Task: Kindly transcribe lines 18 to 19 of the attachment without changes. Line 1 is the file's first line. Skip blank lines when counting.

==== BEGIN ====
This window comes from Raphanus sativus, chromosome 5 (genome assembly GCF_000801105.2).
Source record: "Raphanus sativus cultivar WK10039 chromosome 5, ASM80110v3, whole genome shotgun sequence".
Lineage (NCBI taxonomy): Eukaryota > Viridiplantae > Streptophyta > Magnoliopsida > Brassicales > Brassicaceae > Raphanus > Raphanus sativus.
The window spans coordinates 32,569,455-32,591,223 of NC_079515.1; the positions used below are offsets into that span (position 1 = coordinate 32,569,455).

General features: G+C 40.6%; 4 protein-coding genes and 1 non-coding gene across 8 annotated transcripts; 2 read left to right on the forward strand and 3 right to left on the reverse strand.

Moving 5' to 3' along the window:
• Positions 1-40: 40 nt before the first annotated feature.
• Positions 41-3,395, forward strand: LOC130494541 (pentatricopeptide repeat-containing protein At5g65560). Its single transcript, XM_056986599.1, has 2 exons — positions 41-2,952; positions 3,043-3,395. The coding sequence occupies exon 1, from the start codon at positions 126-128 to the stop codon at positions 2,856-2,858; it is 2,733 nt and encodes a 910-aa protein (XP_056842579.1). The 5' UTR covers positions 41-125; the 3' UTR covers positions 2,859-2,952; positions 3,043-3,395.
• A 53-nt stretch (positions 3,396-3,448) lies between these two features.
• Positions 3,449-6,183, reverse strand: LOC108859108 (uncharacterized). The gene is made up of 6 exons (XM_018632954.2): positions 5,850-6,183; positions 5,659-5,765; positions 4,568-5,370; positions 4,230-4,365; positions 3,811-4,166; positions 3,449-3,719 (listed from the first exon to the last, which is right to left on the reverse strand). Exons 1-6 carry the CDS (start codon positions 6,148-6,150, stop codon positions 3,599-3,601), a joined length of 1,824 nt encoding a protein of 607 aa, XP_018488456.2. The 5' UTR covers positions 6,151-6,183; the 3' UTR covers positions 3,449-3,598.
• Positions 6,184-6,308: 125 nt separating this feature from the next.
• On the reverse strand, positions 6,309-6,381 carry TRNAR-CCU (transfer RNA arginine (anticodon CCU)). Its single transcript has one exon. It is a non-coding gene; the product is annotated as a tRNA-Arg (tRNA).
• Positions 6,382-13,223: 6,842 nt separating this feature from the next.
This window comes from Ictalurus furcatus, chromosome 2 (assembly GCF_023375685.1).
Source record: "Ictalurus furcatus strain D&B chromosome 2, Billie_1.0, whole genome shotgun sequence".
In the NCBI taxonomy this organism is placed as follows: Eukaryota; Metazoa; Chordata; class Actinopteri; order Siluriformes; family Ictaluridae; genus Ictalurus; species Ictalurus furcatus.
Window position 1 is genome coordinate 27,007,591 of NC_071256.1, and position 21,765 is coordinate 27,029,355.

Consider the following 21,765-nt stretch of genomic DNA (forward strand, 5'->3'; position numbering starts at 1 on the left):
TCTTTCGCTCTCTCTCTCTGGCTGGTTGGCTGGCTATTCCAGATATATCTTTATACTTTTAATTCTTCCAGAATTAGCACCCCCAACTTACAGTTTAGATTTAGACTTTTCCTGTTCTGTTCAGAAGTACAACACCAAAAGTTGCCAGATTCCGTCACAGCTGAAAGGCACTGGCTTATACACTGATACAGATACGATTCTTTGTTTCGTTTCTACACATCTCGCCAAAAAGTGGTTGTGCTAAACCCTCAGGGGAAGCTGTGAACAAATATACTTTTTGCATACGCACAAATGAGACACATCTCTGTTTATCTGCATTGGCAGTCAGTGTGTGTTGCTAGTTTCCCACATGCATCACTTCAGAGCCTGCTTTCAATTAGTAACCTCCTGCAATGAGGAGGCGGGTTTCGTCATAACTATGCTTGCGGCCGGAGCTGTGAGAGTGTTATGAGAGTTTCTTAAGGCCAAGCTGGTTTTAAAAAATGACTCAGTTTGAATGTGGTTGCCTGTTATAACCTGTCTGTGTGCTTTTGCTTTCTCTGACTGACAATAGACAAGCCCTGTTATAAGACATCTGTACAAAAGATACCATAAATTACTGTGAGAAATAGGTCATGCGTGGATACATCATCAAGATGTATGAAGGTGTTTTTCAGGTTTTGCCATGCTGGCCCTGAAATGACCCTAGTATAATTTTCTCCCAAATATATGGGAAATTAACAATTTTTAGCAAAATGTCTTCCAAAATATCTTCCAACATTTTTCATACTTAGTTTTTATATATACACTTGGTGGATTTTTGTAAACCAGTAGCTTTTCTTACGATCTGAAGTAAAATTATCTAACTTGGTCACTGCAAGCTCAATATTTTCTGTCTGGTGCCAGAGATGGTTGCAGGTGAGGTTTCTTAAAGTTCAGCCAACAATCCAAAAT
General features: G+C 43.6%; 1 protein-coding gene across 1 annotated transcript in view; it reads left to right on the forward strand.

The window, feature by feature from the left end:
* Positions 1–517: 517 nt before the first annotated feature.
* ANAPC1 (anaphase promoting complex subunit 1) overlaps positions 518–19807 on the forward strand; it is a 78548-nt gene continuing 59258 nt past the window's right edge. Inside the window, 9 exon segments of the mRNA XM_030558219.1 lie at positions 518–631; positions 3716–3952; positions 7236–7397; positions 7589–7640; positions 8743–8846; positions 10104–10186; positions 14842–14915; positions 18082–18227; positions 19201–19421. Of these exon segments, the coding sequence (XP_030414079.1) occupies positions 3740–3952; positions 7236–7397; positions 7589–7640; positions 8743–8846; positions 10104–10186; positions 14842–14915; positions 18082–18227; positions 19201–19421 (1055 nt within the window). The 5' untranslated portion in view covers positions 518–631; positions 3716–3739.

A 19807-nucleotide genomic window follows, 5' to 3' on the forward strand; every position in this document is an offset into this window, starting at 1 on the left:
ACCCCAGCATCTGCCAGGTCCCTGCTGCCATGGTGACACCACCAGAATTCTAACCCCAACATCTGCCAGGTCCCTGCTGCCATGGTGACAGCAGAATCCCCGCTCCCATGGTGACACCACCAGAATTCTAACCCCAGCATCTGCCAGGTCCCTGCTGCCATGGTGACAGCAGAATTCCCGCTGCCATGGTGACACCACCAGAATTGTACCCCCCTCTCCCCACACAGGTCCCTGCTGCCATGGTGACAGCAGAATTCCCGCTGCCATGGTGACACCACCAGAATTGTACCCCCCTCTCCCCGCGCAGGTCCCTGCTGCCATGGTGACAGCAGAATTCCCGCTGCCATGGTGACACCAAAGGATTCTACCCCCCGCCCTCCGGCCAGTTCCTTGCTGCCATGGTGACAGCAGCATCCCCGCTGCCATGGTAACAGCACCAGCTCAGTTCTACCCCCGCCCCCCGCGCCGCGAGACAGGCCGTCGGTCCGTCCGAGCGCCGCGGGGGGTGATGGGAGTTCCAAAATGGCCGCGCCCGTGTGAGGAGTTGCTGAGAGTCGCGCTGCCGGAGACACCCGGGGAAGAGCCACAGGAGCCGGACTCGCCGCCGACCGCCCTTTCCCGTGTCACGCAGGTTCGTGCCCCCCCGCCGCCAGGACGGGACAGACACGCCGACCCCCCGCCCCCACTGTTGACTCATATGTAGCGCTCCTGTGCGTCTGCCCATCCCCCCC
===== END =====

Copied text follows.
Consider the following 21,765-nt stretch of genomic DNA (forward strand, 5'->3'; position numbering starts at 1 on the left):
TCTTTCGCTCTCTCTCTCTGGCTGGTTGGCTGGCTATTCCAGATATATCTTTATACTTTTAATTCTTCCAGAATTAGCACCCCCAACTTACAGTTTAGATTTAGACTTTTCCTGTTCTGTTCAGAAGTACAACACCAAAAGTTGCCAGATTCCGTCACAGCTGAAAGGCACTGGCTTATACACTGATACAGATACGATTCTTTGTTTCGTTTCTACACATCTCGCCAAAAAGTGGTTGTGCTAAACCCTCAGGGGAAGCTGTGAACAAATATACTTTTTGCATACGCACAAATGAGACACATCTCTGTTTATCTGCATTGGCAGTCAGTGTGTGTTGCTAGTTTCCCACATGCATCACTTCAGAGCCTGCTTTCAATTAGTAACCTCCTGCAATGAGGAGGCGGGTTTCGTCATAACTATGCTTGCGGCCGGAGCTGTGAGAGTGTTATGAGAGTTTCTTAAGGCCAAGCTGGTTTTAAAAAATGACTCAGTTTGAATGTGGTTGCCTGTTATAACCTGTCTGTGTGCTTTTGCTTTCTCTGACTGACAATAGACAAGCCCTGTTATAAGACATCTGTACAAAAGATACCATAAATTACTGTGAGAAATAGGTCATGCGTGGATACATCATCAAGATGTATGAAGGTGTTTTTCAGGTTTTGCCATGCTGGCCCTGAAATGACCCTAGTATAATTTTCTCCCAAATATATGGGAAATTAACAATTTTTAGCAAAATGTCTTCCAAAATATCTTCCAACATTTTTCATACTTAGTTTTTATATATACACTTGGTGGATTTTTGTAAACCAGTAGCTTTTCTTACGATCTGAAGTAAAATTATCTAACTTGGTCACTGCAAGCTCAATATTTTCTGTCTGGTGCCAGAGATGGTTGCAGGTGAGGTTTCTTAAAGTTCAGCCAACAATCCAAAAT